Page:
Micrometer accuracy in use

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refinery mike
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Micrometer accuracy in use

Post by refinery mike » Sat Dec 13, 2014 11:44 am

I got to playing with my gauge blocks and micrometers. I just can not get consistant readings. Then i hear about people who can read to the 10 thousanths . I need some more schooling.
1. As carefully as i calibrate a mic, the next day it is out by at least a half thousand.
2. When i practice i can actually see the readings change as my hand warms the frame. my shop is about 60 degrees.
3. The test bar on my new Mit. 2-3 leaves me with slightly different readings each time and about 2 thousand different from a gage block.
4. The group includes starrett, brown and sharp and mitutoyo. Friction thimbles and ratchet thimbles. some new some old. So i am convinced it is me that is the problem.
What do i need to do to improve the consistancy and accuracy of my readings.
I am ashamed to admit that i thought i was pretty good at this until i tested myself and found i stunk.
HELP!

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GlennW
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Re: Micrometer accuracy in use

Post by GlennW » Sat Dec 13, 2014 12:13 pm

How are you holding the mics? You want to have as little finger contact as possible on the frame.

Are you using the ratchet or friction features?

There is a certain amount of "feel" involved in clamping a micrometer to a gauge block, (or parallel surfaces) as the anvils need to be seated perfectly on the gauge block to get an accurate reading.
Glenn

Operating machines is perfectly safe......until you forget how dangerous it really is!

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Dave_C
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Re: Micrometer accuracy in use

Post by Dave_C » Sat Dec 13, 2014 1:30 pm

Not to worry! We all stank at first... :lol:

Time and practice but you will need tool and material temperature at a constant if you expect to read in tenths accurately.

60 is fine but is it always 60? As Glenn said, how you hold the mic will make a big difference as well as how long you hold it.

So just build yourself a quality control lab with year around temp control and problem solved. Yeah right!

We talk a lot about accuracy but in truth, most of us can't control the material temp and room temp well enough to cut to tenths even if our machines are rigid enough to do so. Most of us are not professionals and don't make our living at this craft although we are fortunate enough to have people here who have and some still do.

We can frustrate ourselves by expecting too much too soon! This is supposed to be something we enjoy. :P

Dave C.
I learn something new every day! Problem is I forget two.

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GlennW
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Re: Micrometer accuracy in use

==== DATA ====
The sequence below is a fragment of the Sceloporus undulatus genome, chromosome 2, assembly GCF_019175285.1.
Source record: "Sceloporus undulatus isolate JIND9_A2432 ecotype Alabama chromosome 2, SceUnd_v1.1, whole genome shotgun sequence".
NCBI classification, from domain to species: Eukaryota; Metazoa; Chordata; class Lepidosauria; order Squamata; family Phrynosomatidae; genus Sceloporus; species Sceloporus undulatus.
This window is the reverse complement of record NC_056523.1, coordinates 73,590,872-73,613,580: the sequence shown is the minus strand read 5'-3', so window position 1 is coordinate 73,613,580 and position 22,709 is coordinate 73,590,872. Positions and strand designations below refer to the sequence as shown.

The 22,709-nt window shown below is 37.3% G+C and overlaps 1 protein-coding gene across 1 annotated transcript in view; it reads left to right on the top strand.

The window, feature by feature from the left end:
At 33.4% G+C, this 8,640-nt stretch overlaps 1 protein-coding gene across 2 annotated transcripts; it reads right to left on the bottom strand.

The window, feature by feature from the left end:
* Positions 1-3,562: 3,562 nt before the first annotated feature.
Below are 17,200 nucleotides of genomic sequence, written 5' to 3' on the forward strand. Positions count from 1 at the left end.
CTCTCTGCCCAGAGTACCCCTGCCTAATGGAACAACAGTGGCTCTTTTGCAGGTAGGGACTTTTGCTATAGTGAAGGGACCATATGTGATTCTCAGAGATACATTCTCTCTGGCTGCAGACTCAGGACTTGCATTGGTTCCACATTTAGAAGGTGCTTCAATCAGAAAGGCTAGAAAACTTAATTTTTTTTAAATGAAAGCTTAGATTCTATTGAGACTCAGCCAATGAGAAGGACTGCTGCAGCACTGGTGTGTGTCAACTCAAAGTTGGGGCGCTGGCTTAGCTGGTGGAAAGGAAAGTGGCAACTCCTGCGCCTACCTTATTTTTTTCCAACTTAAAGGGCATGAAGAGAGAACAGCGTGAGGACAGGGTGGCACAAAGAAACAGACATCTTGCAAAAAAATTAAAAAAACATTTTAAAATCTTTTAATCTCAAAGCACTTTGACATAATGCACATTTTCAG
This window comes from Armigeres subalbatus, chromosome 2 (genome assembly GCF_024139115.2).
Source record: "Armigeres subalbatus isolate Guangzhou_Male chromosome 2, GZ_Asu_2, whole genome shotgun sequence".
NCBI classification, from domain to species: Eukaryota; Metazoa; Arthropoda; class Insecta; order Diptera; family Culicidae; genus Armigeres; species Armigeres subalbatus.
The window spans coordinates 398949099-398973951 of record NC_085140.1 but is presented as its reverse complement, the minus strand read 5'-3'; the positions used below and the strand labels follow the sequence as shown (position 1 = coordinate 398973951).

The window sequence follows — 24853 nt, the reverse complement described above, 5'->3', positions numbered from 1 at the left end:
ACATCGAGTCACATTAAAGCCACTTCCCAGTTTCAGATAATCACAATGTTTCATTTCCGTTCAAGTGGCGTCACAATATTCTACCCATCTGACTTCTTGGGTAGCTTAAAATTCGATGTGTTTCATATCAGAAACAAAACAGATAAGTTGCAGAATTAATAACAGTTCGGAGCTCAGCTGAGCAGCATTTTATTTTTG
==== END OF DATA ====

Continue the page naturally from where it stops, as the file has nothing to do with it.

Post by GlennW » Sat Dec 13, 2014 2:58 pm

You might start with measuring cylindrical objects first, as they can be a bit easier as the anvils seat easier.

Gauge pins or drill blanks would be great, as they are hard and ground. End mill shanks too.

Just try to get consistent readings, don't be too concerned about what the actual size is. If you are getting consistent readings without cheating, you are developing a good technique for holding the mic and operating it.
Glenn

Operating machines is perfectly safe......until you forget how dangerous it really is!

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Richard_W
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Re: Micrometer accuracy in use

Post by Richard_W » Sat Dec 13, 2014 4:48 pm

refinery mike wrote: 3. The test bar on my new Mit. 2-3 leaves me with slightly different readings each time and about 2 thousand different from a gage block.
I wouldn't trust the standard Mitutoyo send with their micrometers. I have seen 3 standards of the same size all measure differently and none were exactly dead on. You need to calibrate the standard to find out if its correct to begin with.

I have found that beginners often do better learning to measure using a round standard. Mitutoyo standards a flat on the ends which makes them more fussy to check the micrometer with. The Starrett standards are crowned and easier to use.

Richard W.

morsetaper2
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Re: Micrometer accuracy in use

Post by morsetaper2 » Sat Dec 13, 2014 5:09 pm

To the OP I totally know where you are coming from, been there.

Trying to repeatably measure to .0001 increments can be tough to do as was said previously. I was able to get decent consistency by in getting my mics calibrated by getting a micrometer stand and handling the mic and part to be mic'd as little as possible. I wear tight fitting mid-weight fabric gloves to try and limit heat transfer to the gage block or the mic standard when calibrating. And with the mic clamped in the mic stand, little heat transfer to it occurs during cal & adjustment. I found that some mics took a several adjustment iterations several hours apart to get them set. With the mic & std stored in the same location to equalize their temps between handling & adjustments. Adjust, check, let sit for couple hours and recheck the cal. Repeat till the std consistently mics within a .0001 or so. Whether that's right or wrong its worked for me.

Measuring actual work its harder to get repeatable .0001 level measurements. As the workpiece may be warm from the act of removing material. And will measure less as it cools down. And the warmer workpiece transfers heat to the mic as does your hands. So the measurement is actually moving around a bit unless everything is at the same temp. Trying to measure to .001 you won't detect much variation due to temps on small pieces. At least that has been my experience.

Mr Ron
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Re: Micrometer accuracy in use